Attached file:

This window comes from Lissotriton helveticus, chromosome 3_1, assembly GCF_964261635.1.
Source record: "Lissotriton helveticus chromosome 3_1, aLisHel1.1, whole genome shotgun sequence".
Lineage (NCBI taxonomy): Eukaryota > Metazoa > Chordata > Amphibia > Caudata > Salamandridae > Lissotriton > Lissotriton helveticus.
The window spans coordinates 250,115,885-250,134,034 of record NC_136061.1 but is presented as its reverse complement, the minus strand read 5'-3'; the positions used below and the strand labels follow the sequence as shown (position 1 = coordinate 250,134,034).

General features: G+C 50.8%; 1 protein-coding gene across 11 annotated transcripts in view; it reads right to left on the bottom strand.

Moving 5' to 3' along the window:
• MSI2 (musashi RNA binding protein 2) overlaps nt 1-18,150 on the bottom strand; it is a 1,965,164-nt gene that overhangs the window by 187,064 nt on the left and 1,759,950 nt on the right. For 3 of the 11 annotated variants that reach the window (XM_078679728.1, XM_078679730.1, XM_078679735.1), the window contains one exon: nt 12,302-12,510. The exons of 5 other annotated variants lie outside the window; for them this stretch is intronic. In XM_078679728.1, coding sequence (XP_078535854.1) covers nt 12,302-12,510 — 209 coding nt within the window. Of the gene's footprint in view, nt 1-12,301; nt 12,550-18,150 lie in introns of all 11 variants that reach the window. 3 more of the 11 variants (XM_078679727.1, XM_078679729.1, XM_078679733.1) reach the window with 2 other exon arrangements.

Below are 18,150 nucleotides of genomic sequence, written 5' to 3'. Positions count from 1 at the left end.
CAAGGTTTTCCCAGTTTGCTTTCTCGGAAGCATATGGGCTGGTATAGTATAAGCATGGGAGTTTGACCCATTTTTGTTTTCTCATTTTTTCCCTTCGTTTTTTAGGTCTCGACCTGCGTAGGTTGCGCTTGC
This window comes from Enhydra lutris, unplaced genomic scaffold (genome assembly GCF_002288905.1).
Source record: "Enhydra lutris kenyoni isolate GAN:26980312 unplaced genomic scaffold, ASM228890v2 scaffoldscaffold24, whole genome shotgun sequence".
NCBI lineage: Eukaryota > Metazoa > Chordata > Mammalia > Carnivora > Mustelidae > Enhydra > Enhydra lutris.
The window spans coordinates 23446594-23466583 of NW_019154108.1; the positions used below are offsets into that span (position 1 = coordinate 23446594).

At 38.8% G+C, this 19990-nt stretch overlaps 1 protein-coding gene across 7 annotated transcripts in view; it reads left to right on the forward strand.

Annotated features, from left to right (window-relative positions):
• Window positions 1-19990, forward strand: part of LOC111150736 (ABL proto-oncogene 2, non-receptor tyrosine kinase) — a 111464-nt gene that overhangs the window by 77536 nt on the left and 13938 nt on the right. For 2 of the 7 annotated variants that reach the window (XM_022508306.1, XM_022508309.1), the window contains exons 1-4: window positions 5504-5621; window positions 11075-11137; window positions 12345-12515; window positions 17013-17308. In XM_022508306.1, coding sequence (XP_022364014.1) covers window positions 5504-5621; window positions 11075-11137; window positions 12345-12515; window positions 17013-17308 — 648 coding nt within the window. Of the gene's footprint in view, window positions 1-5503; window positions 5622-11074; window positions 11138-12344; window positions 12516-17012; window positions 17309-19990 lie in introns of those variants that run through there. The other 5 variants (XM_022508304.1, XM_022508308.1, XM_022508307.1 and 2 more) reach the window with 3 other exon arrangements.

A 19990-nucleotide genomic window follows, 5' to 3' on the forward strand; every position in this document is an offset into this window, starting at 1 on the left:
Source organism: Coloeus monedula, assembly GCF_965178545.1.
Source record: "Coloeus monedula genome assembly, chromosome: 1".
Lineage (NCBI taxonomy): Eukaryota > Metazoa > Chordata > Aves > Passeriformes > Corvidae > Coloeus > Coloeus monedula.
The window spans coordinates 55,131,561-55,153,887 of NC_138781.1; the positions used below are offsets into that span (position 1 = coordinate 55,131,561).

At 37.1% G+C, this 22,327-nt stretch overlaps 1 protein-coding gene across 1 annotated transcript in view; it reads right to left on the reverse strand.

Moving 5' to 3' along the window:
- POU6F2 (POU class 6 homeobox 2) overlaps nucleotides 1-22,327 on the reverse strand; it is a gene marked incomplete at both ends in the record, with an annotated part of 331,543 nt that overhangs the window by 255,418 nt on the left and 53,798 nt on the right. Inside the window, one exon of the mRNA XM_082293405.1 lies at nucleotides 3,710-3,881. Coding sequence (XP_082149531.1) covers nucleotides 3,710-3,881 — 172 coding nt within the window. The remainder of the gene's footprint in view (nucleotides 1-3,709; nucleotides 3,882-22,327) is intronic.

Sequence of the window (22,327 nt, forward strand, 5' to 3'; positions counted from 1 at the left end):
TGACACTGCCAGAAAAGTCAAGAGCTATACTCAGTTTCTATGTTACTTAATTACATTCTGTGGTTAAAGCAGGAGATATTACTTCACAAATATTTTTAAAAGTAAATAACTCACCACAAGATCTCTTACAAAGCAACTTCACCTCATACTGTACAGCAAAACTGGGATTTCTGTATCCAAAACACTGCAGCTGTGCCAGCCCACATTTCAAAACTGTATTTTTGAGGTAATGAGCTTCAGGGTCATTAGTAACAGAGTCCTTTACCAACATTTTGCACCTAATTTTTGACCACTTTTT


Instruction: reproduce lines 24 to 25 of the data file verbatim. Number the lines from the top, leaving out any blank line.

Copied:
- POU6F2 (POU class 6 homeobox 2) overlaps nucleotides 1-22,327 on the reverse strand; it is a gene marked incomplete at both ends in the record, with an annotated part of 331,543 nt that overhangs the window by 255,418 nt on the left and 53,798 nt on the right. Inside the window, one exon of the mRNA XM_082293405.1 lies at nucleotides 3,710-3,881. Coding sequence (XP_082149531.1) covers nucleotides 3,710-3,881 — 172 coding nt within the window. The remainder of the gene's footprint in view (nucleotides 1-3,709; nucleotides 3,882-22,327) is intronic.

Sequence of the window (22,327 nt, forward strand, 5' to 3'; positions counted from 1 at the left end):